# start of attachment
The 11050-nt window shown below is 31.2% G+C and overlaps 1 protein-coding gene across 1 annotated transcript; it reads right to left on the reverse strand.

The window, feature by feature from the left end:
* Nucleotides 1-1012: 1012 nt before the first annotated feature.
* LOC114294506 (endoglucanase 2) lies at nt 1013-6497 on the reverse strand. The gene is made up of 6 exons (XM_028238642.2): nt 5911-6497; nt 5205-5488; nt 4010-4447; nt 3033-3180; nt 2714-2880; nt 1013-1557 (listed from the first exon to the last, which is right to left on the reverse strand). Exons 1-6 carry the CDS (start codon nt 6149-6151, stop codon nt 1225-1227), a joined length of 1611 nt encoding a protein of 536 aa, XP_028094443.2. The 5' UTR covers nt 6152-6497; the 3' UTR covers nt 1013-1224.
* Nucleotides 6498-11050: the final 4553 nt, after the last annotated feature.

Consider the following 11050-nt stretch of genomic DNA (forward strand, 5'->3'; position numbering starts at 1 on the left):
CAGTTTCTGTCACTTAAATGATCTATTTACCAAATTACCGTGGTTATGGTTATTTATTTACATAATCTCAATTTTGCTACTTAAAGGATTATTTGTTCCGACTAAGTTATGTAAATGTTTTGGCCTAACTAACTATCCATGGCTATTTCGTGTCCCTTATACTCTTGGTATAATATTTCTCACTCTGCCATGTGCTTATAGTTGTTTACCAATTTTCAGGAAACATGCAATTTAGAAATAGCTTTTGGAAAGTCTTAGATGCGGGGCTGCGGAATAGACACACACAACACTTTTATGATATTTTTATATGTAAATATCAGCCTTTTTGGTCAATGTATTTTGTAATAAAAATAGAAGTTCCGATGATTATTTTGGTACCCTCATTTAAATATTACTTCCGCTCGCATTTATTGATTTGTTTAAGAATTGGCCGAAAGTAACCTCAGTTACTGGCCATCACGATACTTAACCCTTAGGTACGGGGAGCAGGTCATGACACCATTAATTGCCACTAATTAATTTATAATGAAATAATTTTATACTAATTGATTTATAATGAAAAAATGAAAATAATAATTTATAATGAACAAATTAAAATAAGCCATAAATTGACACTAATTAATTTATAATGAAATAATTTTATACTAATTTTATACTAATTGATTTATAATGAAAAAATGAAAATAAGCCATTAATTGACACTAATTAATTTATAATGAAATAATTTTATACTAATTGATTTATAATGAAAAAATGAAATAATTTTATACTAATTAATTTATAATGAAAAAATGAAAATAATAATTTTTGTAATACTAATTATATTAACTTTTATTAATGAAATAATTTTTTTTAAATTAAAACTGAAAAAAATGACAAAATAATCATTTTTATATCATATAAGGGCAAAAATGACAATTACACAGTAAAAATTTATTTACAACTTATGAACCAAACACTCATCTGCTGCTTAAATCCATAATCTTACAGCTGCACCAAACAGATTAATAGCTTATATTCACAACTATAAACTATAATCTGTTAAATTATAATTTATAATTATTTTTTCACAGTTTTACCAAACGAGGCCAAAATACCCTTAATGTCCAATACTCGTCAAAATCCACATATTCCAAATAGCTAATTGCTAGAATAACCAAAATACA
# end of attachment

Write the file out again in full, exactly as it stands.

The 11050-nt window shown below is 31.2% G+C and overlaps 1 protein-coding gene across 1 annotated transcript; it reads right to left on the reverse strand.

The window, feature by feature from the left end:
* Nucleotides 1-1012: 1012 nt before the first annotated feature.
* LOC114294506 (endoglucanase 2) lies at nt 1013-6497 on the reverse strand. The gene is made up of 6 exons (XM_028238642.2): nt 5911-6497; nt 5205-5488; nt 4010-4447; nt 3033-3180; nt 2714-2880; nt 1013-1557 (listed from the first exon to the last, which is right to left on the reverse strand). Exons 1-6 carry the CDS (start codon nt 6149-6151, stop codon nt 1225-1227), a joined length of 1611 nt encoding a protein of 536 aa, XP_028094443.2. The 5' UTR covers nt 6152-6497; the 3' UTR covers nt 1013-1224.
* Nucleotides 6498-11050: the final 4553 nt, after the last annotated feature.

Consider the following 11050-nt stretch of genomic DNA (forward strand, 5'->3'; position numbering starts at 1 on the left):
CAGTTTCTGTCACTTAAATGATCTATTTACCAAATTACCGTGGTTATGGTTATTTATTTACATAATCTCAATTTTGCTACTTAAAGGATTATTTGTTCCGACTAAGTTATGTAAATGTTTTGGCCTAACTAACTATCCATGGCTATTTCGTGTCCCTTATACTCTTGGTATAATATTTCTCACTCTGCCATGTGCTTATAGTTGTTTACCAATTTTCAGGAAACATGCAATTTAGAAATAGCTTTTGGAAAGTCTTAGATGCGGGGCTGCGGAATAGACACACACAACACTTTTATGATATTTTTATATGTAAATATCAGCCTTTTTGGTCAATGTATTTTGTAATAAAAATAGAAGTTCCGATGATTATTTTGGTACCCTCATTTAAATATTACTTCCGCTCGCATTTATTGATTTGTTTAAGAATTGGCCGAAAGTAACCTCAGTTACTGGCCATCACGATACTTAACCCTTAGGTACGGGGAGCAGGTCATGACACCATTAATTGCCACTAATTAATTTATAATGAAATAATTTTATACTAATTGATTTATAATGAAAAAATGAAAATAATAATTTATAATGAACAAATTAAAATAAGCCATAAATTGACACTAATTAATTTATAATGAAATAATTTTATACTAATTTTATACTAATTGATTTATAATGAAAAAATGAAAATAAGCCATTAATTGACACTAATTAATTTATAATGAAATAATTTTATACTAATTGATTTATAATGAAAAAATGAAATAATTTTATACTAATTAATTTATAATGAAAAAATGAAAATAATAATTTTTGTAATACTAATTATATTAACTTTTATTAATGAAATAATTTTTTTTAAATTAAAACTGAAAAAAATGACAAAATAATCATTTTTATATCATATAAGGGCAAAAATGACAATTACACAGTAAAAATTTATTTACAACTTATGAACCAAACACTCATCTGCTGCTTAAATCCATAATCTTACAGCTGCACCAAACAGATTAATAGCTTATATTCACAACTATAAACTATAATCTGTTAAATTATAATTTATAATTATTTTTTCACAGTTTTACCAAACGAGGCCAAAATACCCTTAATGTCCAATACTCGTCAAAATCCACATATTCCAAATAGCTAATTGCTAGAATAACCAAAATACA